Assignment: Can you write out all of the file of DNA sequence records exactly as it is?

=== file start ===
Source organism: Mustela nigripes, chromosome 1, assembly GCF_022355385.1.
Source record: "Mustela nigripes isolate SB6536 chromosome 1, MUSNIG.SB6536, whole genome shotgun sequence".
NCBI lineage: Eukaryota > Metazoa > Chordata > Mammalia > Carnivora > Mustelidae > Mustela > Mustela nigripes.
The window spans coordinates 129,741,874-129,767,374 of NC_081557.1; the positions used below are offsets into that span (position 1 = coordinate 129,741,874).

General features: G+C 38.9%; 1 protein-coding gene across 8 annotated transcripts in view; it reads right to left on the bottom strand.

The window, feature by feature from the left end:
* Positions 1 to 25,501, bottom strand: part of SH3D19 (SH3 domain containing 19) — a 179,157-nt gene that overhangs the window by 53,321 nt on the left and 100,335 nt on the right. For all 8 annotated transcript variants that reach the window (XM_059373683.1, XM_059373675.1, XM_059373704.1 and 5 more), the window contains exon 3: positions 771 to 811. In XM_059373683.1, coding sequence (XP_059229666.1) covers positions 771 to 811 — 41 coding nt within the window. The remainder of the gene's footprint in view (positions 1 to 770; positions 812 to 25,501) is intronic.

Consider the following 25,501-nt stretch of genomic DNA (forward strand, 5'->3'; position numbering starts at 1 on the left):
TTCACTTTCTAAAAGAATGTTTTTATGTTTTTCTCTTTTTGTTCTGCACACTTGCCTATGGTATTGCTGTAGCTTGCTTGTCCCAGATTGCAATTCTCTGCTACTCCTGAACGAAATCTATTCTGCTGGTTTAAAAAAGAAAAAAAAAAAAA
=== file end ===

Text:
Source organism: Mustela nigripes, chromosome 1, assembly GCF_022355385.1.
Source record: "Mustela nigripes isolate SB6536 chromosome 1, MUSNIG.SB6536, whole genome shotgun sequence".
NCBI lineage: Eukaryota > Metazoa > Chordata > Mammalia > Carnivora > Mustelidae > Mustela > Mustela nigripes.
The window spans coordinates 129,741,874-129,767,374 of NC_081557.1; the positions used below are offsets into that span (position 1 = coordinate 129,741,874).

General features: G+C 38.9%; 1 protein-coding gene across 8 annotated transcripts in view; it reads right to left on the bottom strand.

The window, feature by feature from the left end:
* Positions 1 to 25,501, bottom strand: part of SH3D19 (SH3 domain containing 19) — a 179,157-nt gene that overhangs the window by 53,321 nt on the left and 100,335 nt on the right. For all 8 annotated transcript variants that reach the window (XM_059373683.1, XM_059373675.1, XM_059373704.1 and 5 more), the window contains exon 3: positions 771 to 811. In XM_059373683.1, coding sequence (XP_059229666.1) covers positions 771 to 811 — 41 coding nt within the window. The remainder of the gene's footprint in view (positions 1 to 770; positions 812 to 25,501) is intronic.

Consider the following 25,501-nt stretch of genomic DNA (forward strand, 5'->3'; position numbering starts at 1 on the left):
TTCACTTTCTAAAAGAATGTTTTTATGTTTTTCTCTTTTTGTTCTGCACACTTGCCTATGGTATTGCTGTAGCTTGCTTGTCCCAGATTGCAATTCTCTGCTACTCCTGAACGAAATCTATTCTGCTGGTTTAAAAAAGAAAAAAAAAAAAA